• I value my electricty more than contributing to folding and SETI.

    I've read this isn't quite as much a waste of electricity as it seems, at least during the winter if you have electric heating. The majority of the energy consumed by your CPU goes into thermal energy, which your heatsink disipates into the air. Thus every watt your CPU burns is one wat your furnace doesn't have to burn to keep your house warm enough. I'm sure it doesn't work out perfectly, but one way you're running a whole bunch of ele

  • by AKAImBatman (238306) * <akaimbatman@@@gmail...com> on Friday November 10, 2006 @12:58AM (#16791278) Homepage Journal
    Parent Post [slashdot.org]

    Great if you want fast answers, but the RAM used in GPUs isn't as robust accuracy-wise as normal RAM.

    You're confusing your technologies. The RAM used on video cards these days is effectively the same RAM you use with your CPU. The memory cannot lose data or very bad things will happen to the rendering pipeline.

    What you're thinking of is the intentional inaccuracy of the floating point calculations done by the GPU. In order to obtain the highest absolute graphical performance, most 3D drivers optimized for gaming attempt to drop the precision of the calculations to a degree that's unacceptable for engineering uses, but perfectly acceptable for gaming. NVidia and ATI make a lot of money by selling "professional" cards like the Quadro and the FireGL to engineering companies that need the greater precision. A lot of the difference is in the drivers (especially for the low-end models), but the cards do often have hardware technologies better suited to CAD-type work.
  • First of all, the gf8800 has the same deficiency that the cell has, in that both are really good at performing single precision floating point math. This is great for video processing and the like, but real science has been using 64bit floats since the mid 70's. It might be hard to convince users that they can get the wrong answer, but it'll be really cheap and really fast.

    secondly, the bandwidth to memory is very high, but the amount of addressable memory is very very low. 768MB of memory, divided by 128 p
  • GPU's a slower than a CPU for serialised operations.

    Its great for highly parallel processor bound applications, but for anything close to user level apps its just a waste of silicon.
  • 8087 (Score:4, Funny)

    by Bo'Bob'O (95398) on Friday November 10, 2006 @04:44AM (#16791768)
    "GPUs have dedicated circuitry to do math, math, and more math - and to do it *fast*. In a single cycle, they can perform mathematical computations that take general-purpose CPUs an eternity, in comparison."

    Sounds like there is a lot of untapped potential. I propose we move GPUs off the external cards, and give them their own dedicated spot on the motherboard. Though, since we will allowing it be used for more general applications, we could just call it a Math Processor. Then again, it's not really a full processor like a duel core, so, we'll just call it a Co-Processor. This new "Math Co- Processor" will revolutionize PCs like nothing we have ever seen before. Think of it, who would have thought 20 years ago we could have a whole chip just for floating point math!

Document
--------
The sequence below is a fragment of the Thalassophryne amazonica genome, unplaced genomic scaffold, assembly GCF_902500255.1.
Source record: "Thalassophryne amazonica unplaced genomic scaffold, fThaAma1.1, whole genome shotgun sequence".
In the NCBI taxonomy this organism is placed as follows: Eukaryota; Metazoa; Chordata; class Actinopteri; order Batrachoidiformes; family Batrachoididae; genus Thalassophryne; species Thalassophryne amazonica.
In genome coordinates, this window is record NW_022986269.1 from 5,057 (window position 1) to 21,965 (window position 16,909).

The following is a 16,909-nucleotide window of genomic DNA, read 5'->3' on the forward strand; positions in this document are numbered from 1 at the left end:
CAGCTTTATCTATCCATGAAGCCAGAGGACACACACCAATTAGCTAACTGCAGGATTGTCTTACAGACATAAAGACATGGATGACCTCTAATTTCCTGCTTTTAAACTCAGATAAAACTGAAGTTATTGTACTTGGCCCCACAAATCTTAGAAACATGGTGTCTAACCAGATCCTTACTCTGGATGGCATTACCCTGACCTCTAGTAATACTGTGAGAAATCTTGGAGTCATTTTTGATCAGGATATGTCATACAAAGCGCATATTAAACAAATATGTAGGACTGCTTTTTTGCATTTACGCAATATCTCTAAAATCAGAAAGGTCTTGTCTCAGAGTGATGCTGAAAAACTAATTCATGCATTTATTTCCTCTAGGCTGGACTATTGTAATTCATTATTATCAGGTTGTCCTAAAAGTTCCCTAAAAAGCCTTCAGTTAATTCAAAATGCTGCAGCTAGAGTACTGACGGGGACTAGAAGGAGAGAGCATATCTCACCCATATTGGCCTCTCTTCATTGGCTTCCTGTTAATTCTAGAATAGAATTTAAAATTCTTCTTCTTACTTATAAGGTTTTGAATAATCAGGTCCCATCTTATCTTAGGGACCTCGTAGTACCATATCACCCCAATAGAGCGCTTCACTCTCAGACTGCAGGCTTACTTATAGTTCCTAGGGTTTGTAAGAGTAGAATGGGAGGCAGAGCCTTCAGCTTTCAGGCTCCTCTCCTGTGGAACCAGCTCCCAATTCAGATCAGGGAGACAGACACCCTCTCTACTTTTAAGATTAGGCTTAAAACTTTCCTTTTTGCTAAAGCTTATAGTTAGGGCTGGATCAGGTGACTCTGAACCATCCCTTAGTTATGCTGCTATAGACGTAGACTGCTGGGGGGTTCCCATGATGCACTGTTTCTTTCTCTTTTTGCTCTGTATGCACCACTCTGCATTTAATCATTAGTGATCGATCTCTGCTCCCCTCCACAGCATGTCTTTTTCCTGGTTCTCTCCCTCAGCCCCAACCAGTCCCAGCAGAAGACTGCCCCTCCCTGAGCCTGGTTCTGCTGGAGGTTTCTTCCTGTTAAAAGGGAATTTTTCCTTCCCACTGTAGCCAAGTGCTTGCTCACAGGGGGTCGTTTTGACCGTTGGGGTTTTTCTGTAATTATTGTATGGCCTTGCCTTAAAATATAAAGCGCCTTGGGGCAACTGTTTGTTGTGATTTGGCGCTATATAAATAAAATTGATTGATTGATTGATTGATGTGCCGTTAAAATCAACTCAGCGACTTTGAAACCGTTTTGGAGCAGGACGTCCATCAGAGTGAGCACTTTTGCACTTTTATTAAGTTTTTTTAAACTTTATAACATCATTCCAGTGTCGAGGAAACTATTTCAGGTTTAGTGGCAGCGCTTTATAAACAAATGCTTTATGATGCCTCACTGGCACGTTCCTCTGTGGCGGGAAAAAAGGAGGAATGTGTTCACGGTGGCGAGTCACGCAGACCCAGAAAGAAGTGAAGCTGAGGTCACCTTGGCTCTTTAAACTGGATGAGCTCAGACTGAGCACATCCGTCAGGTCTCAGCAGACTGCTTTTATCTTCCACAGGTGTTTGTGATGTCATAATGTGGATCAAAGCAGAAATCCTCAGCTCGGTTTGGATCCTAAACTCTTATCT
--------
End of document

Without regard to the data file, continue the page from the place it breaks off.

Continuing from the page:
• Its quite obvious that computing is going in a direction where we won't say GPUs or CPUs, but rather serial processors and parallel processors, with the assumption of having both. The cell processors are a good example of this thought, although they're too heavy on the parallel side. Many tasks do not parallelize well, and will still need a solid serial processor.
  • Remember this [wikipedia.org]? although it was a failure commercially, it was the right idea after all: lots of small processing units that are able to process in parallel big chunks of data; that's what modern GPUs do.

    So what we need now is for this kind of architecture to pass in CPUs (maybe already scheduled from what I've read lately) and then a programming language where operations are parallel, except when data dependencies exist (functional languages may be good for this task).

  • Until these things are able to do double-precision, their applicability to general HPC problems remains very limited. Make them do DP arithmetic, and benchmark with SPEC and McAlpine's STREAMS benchmarks, and then we'll see. Oh and BTW, make a Fortran-90/95 compiler available.
  • Perhaps finally, we will see the popular commercial/shareware/freeware programs taking advantage of GPU acceleration.

    There are two main areas that I would love to see accelerated by GPU: DivX or other MPEG4 Codec MP3 Codec

    Due to the asymmetry in CPU usage it is the ENCODING that would be revolutionized by GPU acceleration. I am sure I am not alone when I think of these two areas as the most time consuming tasks my home PC is set-upon. Yes ATI may have a soilution, but I want to see support for both N
    • brainstorming here, forgive me if it isn't at all feasible...

      My rational is something along the lines of how Apple may have implemented hardware assisted vector operations; falling back to scalar equivalents when altivec wasn't available.

      On kernel startup (or dynamically, assuming hot swapping GPUs!) the system could load a configuration for a shared library to take advantage of GPU acceleration. Whether this happened when coding to a specific API or could somehow be trapped in the platform c lib or at

  • Everyone knows that the language of supercomputing is Fortran, for historical (legacy code) as well as truly practical reasons such as braindead language (very good for compiler optimizations and automatic rewriting) efficient and predictible (loop unrolling, peephole optimization, optimal memory access without pointer indirections and heavy objects to pass between functions) linear algebra handling, which is the core of heavy numerical computing. What are they waiting to release a Fortran compiler for the